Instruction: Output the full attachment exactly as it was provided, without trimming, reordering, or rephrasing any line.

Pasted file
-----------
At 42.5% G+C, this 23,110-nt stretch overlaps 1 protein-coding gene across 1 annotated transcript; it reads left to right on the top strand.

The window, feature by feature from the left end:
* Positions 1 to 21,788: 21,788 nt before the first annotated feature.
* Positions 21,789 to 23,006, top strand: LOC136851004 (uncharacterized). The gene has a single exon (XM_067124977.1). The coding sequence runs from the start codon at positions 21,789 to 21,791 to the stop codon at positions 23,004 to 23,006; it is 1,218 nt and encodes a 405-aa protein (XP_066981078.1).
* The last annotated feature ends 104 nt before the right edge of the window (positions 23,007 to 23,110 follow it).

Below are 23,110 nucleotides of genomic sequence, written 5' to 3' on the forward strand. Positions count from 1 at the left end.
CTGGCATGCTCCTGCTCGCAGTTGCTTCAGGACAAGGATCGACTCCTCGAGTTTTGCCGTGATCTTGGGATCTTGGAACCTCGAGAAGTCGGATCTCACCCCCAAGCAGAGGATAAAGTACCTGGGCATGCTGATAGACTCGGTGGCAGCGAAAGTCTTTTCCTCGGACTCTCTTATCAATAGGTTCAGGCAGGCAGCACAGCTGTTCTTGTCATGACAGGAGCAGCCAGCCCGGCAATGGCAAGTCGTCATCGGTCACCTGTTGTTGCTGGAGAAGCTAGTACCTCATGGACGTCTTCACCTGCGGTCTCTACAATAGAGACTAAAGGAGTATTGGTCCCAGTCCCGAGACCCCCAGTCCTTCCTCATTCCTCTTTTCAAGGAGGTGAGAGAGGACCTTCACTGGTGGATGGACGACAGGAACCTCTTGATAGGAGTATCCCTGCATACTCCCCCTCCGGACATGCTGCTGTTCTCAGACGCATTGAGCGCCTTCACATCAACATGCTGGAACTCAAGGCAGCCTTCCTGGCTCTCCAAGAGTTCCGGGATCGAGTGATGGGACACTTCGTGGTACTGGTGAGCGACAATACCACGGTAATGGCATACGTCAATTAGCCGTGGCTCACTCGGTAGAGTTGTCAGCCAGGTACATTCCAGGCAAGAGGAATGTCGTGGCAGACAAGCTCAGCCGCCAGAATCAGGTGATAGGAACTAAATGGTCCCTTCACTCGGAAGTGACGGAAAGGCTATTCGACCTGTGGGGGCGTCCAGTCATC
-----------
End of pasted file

At 42.5% G+C, this 23,110-nt stretch overlaps 1 protein-coding gene across 1 annotated transcript; it reads left to right on the top strand.

The window, feature by feature from the left end:
* Positions 1 to 21,788: 21,788 nt before the first annotated feature.
* Positions 21,789 to 23,006, top strand: LOC136851004 (uncharacterized). The gene has a single exon (XM_067124977.1). The coding sequence runs from the start codon at positions 21,789 to 21,791 to the stop codon at positions 23,004 to 23,006; it is 1,218 nt and encodes a 405-aa protein (XP_066981078.1).
* The last annotated feature ends 104 nt before the right edge of the window (positions 23,007 to 23,110 follow it).

Below are 23,110 nucleotides of genomic sequence, written 5' to 3' on the forward strand. Positions count from 1 at the left end.
CTGGCATGCTCCTGCTCGCAGTTGCTTCAGGACAAGGATCGACTCCTCGAGTTTTGCCGTGATCTTGGGATCTTGGAACCTCGAGAAGTCGGATCTCACCCCCAAGCAGAGGATAAAGTACCTGGGCATGCTGATAGACTCGGTGGCAGCGAAAGTCTTTTCCTCGGACTCTCTTATCAATAGGTTCAGGCAGGCAGCACAGCTGTTCTTGTCATGACAGGAGCAGCCAGCCCGGCAATGGCAAGTCGTCATCGGTCACCTGTTGTTGCTGGAGAAGCTAGTACCTCATGGACGTCTTCACCTGCGGTCTCTACAATAGAGACTAAAGGAGTATTGGTCCCAGTCCCGAGACCCCCAGTCCTTCCTCATTCCTCTTTTCAAGGAGGTGAGAGAGGACCTTCACTGGTGGATGGACGACAGGAACCTCTTGATAGGAGTATCCCTGCATACTCCCCCTCCGGACATGCTGCTGTTCTCAGACGCATTGAGCGCCTTCACATCAACATGCTGGAACTCAAGGCAGCCTTCCTGGCTCTCCAAGAGTTCCGGGATCGAGTGATGGGACACTTCGTGGTACTGGTGAGCGACAATACCACGGTAATGGCATACGTCAATTAGCCGTGGCTCACTCGGTAGAGTTGTCAGCCAGGTACATTCCAGGCAAGAGGAATGTCGTGGCAGACAAGCTCAGCCGCCAGAATCAGGTGATAGGAACTAAATGGTCCCTTCACTCGGAAGTGACGGAAAGGCTATTCGACCTGTGGGGGCGTCCAGTCATC